A just transition away from fossil fuel reliance envisions an inclusive, participatory process that leaves these workers and communities better off than before. Policies to bring about this transition could include local and state planning bodies, protections for workers such as guaranteed pensions and wage replacement, job retraining and placement in growing renewable industries, and investment targeted at specific communities. As climate justice activists have stated, "Transition is inevitable. Justice is not." Without the voices of these workers and communities, any plan to build a more sustainable economy will inevitably fail.

A lot of O'Rourke's oil and gas donations were indeed from ordinary Texans excited by his candidacy, but at least some came from oil and gas executives and other wealthy donors giving the maximum $2,700 contribution, which is also a serious problem. The No Fossil Fuel Money pledge applies not just to PAC money, but also donations of $200 or more from fossil fuel executives. O'Rourke was on the right track in calling out the pernicious influence of PAC money on our elections, but we still need to demand more of our politicians. Hopefully going forward, he (and many other candidates) will be able to fully comply with the pledge.

In comparison, his opponent Ted Cruz took over $100,000 directly from the oil and gas industry PACs — including a $40,000 check from Valero's PAC, and $5,000 donations from PACs representing Phillips 66, Devon Energy, ExxonMobil, and others.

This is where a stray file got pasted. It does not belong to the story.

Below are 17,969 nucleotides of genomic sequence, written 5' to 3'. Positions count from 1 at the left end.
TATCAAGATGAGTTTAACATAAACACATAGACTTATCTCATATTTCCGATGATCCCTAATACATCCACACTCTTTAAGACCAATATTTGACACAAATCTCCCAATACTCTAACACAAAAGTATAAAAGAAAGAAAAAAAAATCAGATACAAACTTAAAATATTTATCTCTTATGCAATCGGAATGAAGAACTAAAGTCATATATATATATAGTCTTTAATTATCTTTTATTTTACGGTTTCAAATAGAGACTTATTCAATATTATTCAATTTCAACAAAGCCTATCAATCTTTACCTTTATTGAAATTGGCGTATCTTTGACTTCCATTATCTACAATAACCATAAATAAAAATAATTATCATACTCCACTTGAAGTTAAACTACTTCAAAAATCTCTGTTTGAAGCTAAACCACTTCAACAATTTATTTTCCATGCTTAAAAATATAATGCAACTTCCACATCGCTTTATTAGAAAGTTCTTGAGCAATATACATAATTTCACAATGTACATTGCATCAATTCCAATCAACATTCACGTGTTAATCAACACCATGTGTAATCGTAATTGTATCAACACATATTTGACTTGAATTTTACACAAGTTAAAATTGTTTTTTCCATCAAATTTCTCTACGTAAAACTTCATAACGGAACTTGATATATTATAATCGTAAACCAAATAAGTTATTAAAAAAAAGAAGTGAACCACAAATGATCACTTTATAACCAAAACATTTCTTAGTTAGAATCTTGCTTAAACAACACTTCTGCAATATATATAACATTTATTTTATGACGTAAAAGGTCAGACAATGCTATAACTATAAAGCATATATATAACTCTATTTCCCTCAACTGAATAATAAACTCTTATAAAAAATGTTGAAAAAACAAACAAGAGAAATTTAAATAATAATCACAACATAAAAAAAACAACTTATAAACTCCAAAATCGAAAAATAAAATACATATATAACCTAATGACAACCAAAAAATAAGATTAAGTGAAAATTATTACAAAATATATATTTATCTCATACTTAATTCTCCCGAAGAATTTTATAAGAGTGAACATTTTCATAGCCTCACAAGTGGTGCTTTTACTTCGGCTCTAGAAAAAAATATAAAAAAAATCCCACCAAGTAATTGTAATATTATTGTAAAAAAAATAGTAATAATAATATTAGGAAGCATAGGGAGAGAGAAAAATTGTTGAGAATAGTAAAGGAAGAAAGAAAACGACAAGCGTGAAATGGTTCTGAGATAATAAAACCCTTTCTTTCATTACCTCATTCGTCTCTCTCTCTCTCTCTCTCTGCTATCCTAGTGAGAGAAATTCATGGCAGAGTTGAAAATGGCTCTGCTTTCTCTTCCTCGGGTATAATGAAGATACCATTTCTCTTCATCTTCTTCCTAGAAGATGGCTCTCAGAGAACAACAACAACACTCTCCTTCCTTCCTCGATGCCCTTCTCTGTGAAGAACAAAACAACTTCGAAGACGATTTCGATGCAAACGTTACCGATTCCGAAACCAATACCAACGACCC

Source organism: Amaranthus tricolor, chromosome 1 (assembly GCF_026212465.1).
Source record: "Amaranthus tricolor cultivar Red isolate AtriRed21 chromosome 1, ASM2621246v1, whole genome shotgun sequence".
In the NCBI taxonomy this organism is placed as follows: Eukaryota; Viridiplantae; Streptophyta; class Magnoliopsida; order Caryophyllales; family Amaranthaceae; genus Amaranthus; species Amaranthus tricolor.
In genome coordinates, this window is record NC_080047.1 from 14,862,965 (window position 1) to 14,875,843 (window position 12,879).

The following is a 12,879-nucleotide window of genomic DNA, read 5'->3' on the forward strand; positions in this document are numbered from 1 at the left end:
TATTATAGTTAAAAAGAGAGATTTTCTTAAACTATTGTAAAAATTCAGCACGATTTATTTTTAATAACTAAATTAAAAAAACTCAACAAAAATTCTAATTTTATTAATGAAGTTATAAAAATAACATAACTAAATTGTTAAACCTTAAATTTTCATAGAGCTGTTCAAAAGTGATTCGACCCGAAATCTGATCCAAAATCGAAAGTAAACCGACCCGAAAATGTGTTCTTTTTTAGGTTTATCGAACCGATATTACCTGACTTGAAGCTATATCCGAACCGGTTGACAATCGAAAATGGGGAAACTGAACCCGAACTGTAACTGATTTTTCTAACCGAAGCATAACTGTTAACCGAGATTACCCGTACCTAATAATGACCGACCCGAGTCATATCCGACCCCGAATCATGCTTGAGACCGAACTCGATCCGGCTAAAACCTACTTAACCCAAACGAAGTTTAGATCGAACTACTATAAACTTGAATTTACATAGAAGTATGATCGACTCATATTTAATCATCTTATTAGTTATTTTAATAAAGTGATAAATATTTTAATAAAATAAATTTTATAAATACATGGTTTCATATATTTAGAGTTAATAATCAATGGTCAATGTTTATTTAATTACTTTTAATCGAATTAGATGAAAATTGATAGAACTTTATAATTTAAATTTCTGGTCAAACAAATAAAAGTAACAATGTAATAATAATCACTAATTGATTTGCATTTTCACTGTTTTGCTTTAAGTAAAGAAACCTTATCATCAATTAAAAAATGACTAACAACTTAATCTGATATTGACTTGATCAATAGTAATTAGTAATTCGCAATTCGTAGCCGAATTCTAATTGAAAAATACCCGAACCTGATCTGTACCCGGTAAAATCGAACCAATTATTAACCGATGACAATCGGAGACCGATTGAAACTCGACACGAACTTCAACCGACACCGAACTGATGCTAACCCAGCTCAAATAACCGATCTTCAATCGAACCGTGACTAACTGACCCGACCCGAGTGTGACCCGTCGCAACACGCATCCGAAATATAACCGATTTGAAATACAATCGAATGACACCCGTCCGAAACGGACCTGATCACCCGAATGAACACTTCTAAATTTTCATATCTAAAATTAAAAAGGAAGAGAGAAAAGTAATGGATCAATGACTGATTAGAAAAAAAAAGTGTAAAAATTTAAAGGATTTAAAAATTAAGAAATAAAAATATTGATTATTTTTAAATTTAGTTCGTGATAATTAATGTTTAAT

But a question remains: are small donations from ordinary folks in the oil industry the same as a $2,700 check from a CEO — or a mega-donation from a PAC? Clearly PAC and executive money are donated with the goal of obtaining access to politicians and ultimately influencing policy to benefit companies who are wrecking the climate, and overall small donations only make up a small fraction of campaign funds. But in many places where the oil and gas industry is strong, there are inevitably a large number of non-millionaire workers who depend on the industry for their livelihood.

Corporate money in politics is absolutely corrupting our democracy, yet O'Rourke's small donors should remind us that many parts of the U.S. are economically dependent on oil and gas extraction, and that those workers need to be at the center of any transition away from fossil fuels. The good news is that we know that building out a clean energy economy will require putting a lot of people to work, and dollar for dollar, renewable energy creates more jobs than fossil fuels.

It will take strong climate leadership in D.C. and a committed movement of people to defeat these entrenched 19th-century industrialists. In order to get us to the green future we want, federal legislation MUST halt any major oil, gas, and coal expansion projects.

Tim Donaghy is a senior research specialist with Greenpeace USA.

EcoWatch Daily Newsletter

MStudioImages / E+ / Getty Images

By Jillian Kubala, MS, RD

Backpacking is an exciting way to explore the wilderness or travel to foreign countries on a budget.

Read More Show Less
Tim P. Whitby / 21st Century Fox / Getty Images